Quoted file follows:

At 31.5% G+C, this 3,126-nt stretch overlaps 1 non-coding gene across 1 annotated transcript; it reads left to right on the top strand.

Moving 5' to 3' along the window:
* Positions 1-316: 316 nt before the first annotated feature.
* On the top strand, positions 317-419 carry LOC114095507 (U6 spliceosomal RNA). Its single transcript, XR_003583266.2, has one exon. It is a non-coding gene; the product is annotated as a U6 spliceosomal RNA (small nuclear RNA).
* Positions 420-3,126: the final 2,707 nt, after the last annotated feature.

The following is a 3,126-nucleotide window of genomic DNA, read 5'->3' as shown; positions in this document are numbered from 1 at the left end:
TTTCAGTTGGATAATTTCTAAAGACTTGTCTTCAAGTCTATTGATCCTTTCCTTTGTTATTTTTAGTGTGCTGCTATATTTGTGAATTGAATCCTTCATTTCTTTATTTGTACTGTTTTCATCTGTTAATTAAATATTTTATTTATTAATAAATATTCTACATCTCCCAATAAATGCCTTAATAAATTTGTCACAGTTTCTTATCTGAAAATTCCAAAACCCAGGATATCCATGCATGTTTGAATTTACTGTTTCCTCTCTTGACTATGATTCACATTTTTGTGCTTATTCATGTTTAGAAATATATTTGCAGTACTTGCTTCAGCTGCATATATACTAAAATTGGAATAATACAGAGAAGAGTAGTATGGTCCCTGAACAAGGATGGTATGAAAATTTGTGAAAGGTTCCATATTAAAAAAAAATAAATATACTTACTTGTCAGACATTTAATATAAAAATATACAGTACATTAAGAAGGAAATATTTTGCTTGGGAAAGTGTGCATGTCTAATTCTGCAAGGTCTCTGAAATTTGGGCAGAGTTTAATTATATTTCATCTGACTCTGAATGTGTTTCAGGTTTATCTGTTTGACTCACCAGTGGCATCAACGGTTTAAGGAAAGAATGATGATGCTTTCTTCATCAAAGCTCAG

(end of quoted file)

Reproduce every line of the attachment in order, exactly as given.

At 31.5% G+C, this 3,126-nt stretch overlaps 1 non-coding gene across 1 annotated transcript; it reads left to right on the top strand.

Moving 5' to 3' along the window:
* Positions 1-316: 316 nt before the first annotated feature.
* On the top strand, positions 317-419 carry LOC114095507 (U6 spliceosomal RNA). Its single transcript, XR_003583266.2, has one exon. It is a non-coding gene; the product is annotated as a U6 spliceosomal RNA (small nuclear RNA).
* Positions 420-3,126: the final 2,707 nt, after the last annotated feature.

The following is a 3,126-nucleotide window of genomic DNA, read 5'->3' as shown; positions in this document are numbered from 1 at the left end:
TTTCAGTTGGATAATTTCTAAAGACTTGTCTTCAAGTCTATTGATCCTTTCCTTTGTTATTTTTAGTGTGCTGCTATATTTGTGAATTGAATCCTTCATTTCTTTATTTGTACTGTTTTCATCTGTTAATTAAATATTTTATTTATTAATAAATATTCTACATCTCCCAATAAATGCCTTAATAAATTTGTCACAGTTTCTTATCTGAAAATTCCAAAACCCAGGATATCCATGCATGTTTGAATTTACTGTTTCCTCTCTTGACTATGATTCACATTTTTGTGCTTATTCATGTTTAGAAATATATTTGCAGTACTTGCTTCAGCTGCATATATACTAAAATTGGAATAATACAGAGAAGAGTAGTATGGTCCCTGAACAAGGATGGTATGAAAATTTGTGAAAGGTTCCATATTAAAAAAAAATAAATATACTTACTTGTCAGACATTTAATATAAAAATATACAGTACATTAAGAAGGAAATATTTTGCTTGGGAAAGTGTGCATGTCTAATTCTGCAAGGTCTCTGAAATTTGGGCAGAGTTTAATTATATTTCATCTGACTCTGAATGTGTTTCAGGTTTATCTGTTTGACTCACCAGTGGCATCAACGGTTTAAGGAAAGAATGATGATGCTTTCTTCATCAAAGCTCAG